I only mention this because my experience tells me that if Jesus can wash me clean of sin, and a generation of early Quakers clean of sin, then He can wash anyone clean of sin. This doesn't mean that I don't often wince and grieve when I remember ugly and selfish things I've said, done, and taken pleasure in, but these give me all the more reason for gratitude that the desire to do them has largely been taken from me. Perhaps this is what the author of 1 Timothy 1:15 meant by encouraging repentant sinners each to think of themselves as "chief" or "foremost" (Gk. _protos_) of sinners: Yes, Christ Jesus can save even me, who felt incurable!

May you soon realize that you already have what you've longed for, Shawn.

Comment by Ellis Hein on 9thMo. 23, 2019 at 14:59

Shawn and John,

This morning I was reading from New Foundation Publication #1 What Did George Fox Teach About Christ. I ran across the following statement. "This gospel that Fox preached is the answer to all who are asking the questions that Fox asked as a seeker, namely: 'How can I find the power that is greater than the power of temptation?' and 'Where can I find the church that is kept by the power of God and does not scatter in times of persecution?'" In the previous pages, Lewis Benson has given a thumbnail account of the gospel that Fox preached. You will find more detail in things like Fox's To All That Would Know The Way To The Kingdom which is a tract he wrote and is included in Vol. IV of his Works page, 15. There are many other resources that spell out what Lewis Benson was writing about, which you will discover as you read through the Works and the various of Lewis Benson you have. You can also see some of Lewis' writings on this site under the Resources tab above.

Comment by Brenda Redshaw on 9thMo. 27, 2019 at 17:06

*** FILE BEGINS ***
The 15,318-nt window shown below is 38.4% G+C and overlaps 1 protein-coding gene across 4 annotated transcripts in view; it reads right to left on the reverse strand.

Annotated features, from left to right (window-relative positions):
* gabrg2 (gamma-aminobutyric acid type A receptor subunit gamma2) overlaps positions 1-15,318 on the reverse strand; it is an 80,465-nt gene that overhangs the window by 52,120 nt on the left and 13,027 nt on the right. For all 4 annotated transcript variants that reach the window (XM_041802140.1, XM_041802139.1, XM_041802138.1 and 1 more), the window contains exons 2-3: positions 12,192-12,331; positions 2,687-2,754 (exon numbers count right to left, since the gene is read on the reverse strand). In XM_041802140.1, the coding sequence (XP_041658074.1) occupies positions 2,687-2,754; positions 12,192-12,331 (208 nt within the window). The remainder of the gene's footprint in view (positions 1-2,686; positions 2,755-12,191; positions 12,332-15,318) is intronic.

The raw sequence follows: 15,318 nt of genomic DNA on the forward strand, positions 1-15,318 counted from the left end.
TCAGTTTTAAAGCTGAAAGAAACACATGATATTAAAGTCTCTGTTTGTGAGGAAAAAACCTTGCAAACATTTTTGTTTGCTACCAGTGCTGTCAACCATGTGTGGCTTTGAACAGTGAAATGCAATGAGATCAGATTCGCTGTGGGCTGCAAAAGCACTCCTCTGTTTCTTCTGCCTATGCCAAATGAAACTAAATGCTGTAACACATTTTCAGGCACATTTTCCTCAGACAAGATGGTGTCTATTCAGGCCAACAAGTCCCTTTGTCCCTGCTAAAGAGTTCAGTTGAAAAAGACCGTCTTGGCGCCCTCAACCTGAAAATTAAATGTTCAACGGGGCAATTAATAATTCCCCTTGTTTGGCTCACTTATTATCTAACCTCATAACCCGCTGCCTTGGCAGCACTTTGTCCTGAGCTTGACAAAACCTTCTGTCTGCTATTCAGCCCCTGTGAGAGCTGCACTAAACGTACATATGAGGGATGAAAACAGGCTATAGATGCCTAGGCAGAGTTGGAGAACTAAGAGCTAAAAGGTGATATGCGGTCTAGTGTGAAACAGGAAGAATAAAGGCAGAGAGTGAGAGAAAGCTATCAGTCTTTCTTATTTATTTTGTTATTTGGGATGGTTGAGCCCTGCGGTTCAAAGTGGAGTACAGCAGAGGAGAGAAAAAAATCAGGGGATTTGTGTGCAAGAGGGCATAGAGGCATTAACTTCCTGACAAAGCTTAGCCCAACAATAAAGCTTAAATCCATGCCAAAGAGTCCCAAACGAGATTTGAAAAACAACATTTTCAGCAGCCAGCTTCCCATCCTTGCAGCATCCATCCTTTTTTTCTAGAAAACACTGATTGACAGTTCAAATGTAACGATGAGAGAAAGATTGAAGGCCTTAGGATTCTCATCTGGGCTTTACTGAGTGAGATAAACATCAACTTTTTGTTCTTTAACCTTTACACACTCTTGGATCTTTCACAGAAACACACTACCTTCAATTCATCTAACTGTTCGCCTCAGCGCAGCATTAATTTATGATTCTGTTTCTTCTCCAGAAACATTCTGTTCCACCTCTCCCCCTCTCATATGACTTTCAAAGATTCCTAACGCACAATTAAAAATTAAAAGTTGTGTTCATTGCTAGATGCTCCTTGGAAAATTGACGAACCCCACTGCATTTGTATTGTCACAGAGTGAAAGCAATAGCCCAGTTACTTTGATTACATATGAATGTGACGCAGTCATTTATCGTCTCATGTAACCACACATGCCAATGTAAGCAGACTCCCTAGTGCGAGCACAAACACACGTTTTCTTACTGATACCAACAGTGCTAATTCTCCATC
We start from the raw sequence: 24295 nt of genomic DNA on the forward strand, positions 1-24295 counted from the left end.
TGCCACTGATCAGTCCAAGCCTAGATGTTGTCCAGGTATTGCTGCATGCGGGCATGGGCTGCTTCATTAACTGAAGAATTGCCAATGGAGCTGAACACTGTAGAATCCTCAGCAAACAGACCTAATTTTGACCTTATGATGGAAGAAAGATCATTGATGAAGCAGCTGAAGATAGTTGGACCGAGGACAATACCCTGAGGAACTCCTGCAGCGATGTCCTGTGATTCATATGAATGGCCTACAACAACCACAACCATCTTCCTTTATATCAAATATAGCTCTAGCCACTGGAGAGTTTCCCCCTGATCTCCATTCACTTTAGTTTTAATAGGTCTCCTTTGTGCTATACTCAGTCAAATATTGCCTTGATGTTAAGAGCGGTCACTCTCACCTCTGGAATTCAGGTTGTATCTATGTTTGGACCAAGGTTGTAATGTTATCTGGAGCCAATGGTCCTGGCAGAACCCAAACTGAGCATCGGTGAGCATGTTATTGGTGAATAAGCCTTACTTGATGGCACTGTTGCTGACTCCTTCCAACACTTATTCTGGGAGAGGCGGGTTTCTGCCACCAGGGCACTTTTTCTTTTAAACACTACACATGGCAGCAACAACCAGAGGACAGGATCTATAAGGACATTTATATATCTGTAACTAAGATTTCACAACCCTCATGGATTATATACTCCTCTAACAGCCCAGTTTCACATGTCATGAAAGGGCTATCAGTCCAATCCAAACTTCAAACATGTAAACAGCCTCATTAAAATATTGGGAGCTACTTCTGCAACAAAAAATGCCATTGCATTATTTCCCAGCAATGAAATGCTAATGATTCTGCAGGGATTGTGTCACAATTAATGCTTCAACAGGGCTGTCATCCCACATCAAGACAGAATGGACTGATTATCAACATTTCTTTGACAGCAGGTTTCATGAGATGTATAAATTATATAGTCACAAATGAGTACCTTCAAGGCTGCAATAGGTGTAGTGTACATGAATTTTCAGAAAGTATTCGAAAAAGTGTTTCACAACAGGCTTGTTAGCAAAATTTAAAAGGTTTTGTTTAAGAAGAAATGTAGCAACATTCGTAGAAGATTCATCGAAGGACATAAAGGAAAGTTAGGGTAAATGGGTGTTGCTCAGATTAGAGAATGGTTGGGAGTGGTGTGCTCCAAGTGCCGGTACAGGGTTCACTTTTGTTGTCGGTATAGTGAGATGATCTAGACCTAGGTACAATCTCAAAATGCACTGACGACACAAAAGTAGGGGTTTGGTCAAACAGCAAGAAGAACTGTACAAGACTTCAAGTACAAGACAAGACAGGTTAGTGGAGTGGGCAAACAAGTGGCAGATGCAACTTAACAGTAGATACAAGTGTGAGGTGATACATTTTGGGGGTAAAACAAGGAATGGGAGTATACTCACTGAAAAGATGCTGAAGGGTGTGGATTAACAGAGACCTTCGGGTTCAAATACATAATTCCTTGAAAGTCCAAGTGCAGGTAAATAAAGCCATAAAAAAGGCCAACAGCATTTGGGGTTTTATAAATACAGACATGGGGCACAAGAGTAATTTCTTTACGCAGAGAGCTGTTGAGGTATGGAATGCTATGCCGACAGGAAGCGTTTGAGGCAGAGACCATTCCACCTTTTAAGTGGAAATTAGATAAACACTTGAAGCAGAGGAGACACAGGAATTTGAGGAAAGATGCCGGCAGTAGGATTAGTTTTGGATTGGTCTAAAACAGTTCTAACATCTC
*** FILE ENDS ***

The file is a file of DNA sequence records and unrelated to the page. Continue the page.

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Comment by John Jeremiah Edminster on 9thMo. 27, 2019 at 17:10

Wow! I never realized that! Thank you, Brenda!

Comment by Brenda Redshaw on 9thMo. 27, 2019 at 17:21

You are very welcome John. I am happy to discuss this further if you wish.

Comment by John Jeremiah Edminster on 9thMo. 28, 2019 at 2:03

I'll definitely want to discuss this further. If you think what you have to say would be of general interest to the NFF, I'd welcome your continuing this conversation here, Brenda, but if you'd feel freer, or less "on stage," discussing it one-on-one, please email me at john.edminster "at"

Comment by Brenda Redshaw on 9thMo. 28, 2019 at 8:34

Hello John I will email you unless Ellis comes on to say continue due to failed past attempts from myself to discuss it. It is a subject which causes a great wave of protest as in Fox's day. It is why he was hated.

Comment by Ellis Hein on 9thMo. 29, 2019 at 13:01

Brenda, you can discuss this here if you wish.

Comment by Brenda Redshaw on 9thMo. 29, 2019 at 13:43

OK Ellis but I don't want to get into another debate with you after we have disagreed so much previously and it ends with you telling me I am wrong.

John, that was an excellent method of David's, to let scripture just speak for itself. I am very interested in what he has to say and have bought the first book you quoted and will soon get back on it.